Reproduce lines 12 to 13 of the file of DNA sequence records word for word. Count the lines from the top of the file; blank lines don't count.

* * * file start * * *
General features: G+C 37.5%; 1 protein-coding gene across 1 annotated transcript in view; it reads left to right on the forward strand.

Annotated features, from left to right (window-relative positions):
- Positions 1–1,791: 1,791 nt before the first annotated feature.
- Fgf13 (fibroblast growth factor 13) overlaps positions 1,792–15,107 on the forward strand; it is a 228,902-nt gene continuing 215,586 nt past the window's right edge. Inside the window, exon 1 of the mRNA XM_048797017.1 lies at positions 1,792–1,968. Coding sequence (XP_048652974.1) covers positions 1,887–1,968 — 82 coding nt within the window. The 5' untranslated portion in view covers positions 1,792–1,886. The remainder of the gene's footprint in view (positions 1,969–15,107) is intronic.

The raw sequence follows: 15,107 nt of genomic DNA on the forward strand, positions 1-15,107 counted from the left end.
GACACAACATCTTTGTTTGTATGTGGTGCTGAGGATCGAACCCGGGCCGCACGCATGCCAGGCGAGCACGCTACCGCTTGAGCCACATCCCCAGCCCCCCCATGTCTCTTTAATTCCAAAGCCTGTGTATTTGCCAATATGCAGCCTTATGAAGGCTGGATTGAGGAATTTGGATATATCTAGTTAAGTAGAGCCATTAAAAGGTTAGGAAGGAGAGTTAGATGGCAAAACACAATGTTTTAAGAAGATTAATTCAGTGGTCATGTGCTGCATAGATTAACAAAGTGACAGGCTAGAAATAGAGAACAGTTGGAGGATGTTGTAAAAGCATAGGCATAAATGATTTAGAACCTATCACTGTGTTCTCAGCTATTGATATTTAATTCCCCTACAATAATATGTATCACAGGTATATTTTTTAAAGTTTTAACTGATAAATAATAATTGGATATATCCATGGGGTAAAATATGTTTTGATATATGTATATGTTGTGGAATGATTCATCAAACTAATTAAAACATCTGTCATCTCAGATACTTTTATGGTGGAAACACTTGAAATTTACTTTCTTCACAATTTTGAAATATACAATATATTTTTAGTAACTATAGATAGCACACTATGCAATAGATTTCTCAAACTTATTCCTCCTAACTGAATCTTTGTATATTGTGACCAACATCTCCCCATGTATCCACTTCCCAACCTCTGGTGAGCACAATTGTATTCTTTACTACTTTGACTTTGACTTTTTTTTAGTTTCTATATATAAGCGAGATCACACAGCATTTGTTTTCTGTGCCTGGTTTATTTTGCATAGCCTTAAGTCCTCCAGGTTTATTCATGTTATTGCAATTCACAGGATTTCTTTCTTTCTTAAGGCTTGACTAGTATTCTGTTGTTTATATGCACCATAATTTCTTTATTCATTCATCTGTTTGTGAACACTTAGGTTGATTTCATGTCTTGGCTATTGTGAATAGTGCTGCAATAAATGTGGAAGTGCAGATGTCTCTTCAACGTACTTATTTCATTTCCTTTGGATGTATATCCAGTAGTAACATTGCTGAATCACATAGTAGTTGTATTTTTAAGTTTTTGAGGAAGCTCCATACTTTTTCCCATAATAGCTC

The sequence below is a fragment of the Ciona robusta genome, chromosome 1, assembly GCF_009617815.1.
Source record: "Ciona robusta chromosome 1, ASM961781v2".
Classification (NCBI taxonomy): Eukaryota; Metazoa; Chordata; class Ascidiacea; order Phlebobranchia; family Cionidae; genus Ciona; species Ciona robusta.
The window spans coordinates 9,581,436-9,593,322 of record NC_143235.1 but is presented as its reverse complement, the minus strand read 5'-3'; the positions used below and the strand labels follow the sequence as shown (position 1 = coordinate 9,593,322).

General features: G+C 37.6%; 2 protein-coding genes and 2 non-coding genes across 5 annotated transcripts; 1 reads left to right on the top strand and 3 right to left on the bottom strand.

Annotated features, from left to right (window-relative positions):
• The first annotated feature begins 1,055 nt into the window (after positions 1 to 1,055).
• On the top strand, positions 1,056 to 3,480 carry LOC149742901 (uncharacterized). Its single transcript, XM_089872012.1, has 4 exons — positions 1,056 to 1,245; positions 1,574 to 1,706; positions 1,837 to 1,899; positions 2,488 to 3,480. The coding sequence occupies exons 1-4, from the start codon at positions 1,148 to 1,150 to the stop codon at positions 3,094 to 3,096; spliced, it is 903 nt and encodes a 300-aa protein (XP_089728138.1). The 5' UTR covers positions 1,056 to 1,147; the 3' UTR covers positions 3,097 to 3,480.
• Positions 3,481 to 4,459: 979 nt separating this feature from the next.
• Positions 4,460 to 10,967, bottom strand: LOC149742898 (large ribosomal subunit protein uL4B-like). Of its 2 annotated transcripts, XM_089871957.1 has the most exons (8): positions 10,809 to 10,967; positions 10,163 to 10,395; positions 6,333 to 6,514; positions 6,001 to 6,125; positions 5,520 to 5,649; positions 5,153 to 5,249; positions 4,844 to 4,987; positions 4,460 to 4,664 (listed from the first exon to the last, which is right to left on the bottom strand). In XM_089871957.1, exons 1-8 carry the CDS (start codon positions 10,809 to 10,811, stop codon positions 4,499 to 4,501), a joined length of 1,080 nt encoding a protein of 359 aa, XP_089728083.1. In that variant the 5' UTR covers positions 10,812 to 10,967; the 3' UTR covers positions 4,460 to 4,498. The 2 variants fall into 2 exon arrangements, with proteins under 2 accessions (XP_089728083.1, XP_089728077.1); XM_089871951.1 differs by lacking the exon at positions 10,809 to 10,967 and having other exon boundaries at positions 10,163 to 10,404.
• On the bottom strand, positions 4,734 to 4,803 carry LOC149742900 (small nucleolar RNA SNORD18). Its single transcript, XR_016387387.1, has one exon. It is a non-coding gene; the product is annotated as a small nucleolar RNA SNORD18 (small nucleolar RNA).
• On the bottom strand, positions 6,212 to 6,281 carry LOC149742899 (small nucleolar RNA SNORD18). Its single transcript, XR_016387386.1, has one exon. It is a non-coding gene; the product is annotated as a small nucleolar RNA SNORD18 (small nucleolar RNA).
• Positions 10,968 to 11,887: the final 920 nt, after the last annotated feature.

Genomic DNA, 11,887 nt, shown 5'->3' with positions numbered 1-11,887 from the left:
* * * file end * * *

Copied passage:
Annotated features, from left to right (window-relative positions):
• The first annotated feature begins 1,055 nt into the window (after positions 1 to 1,055).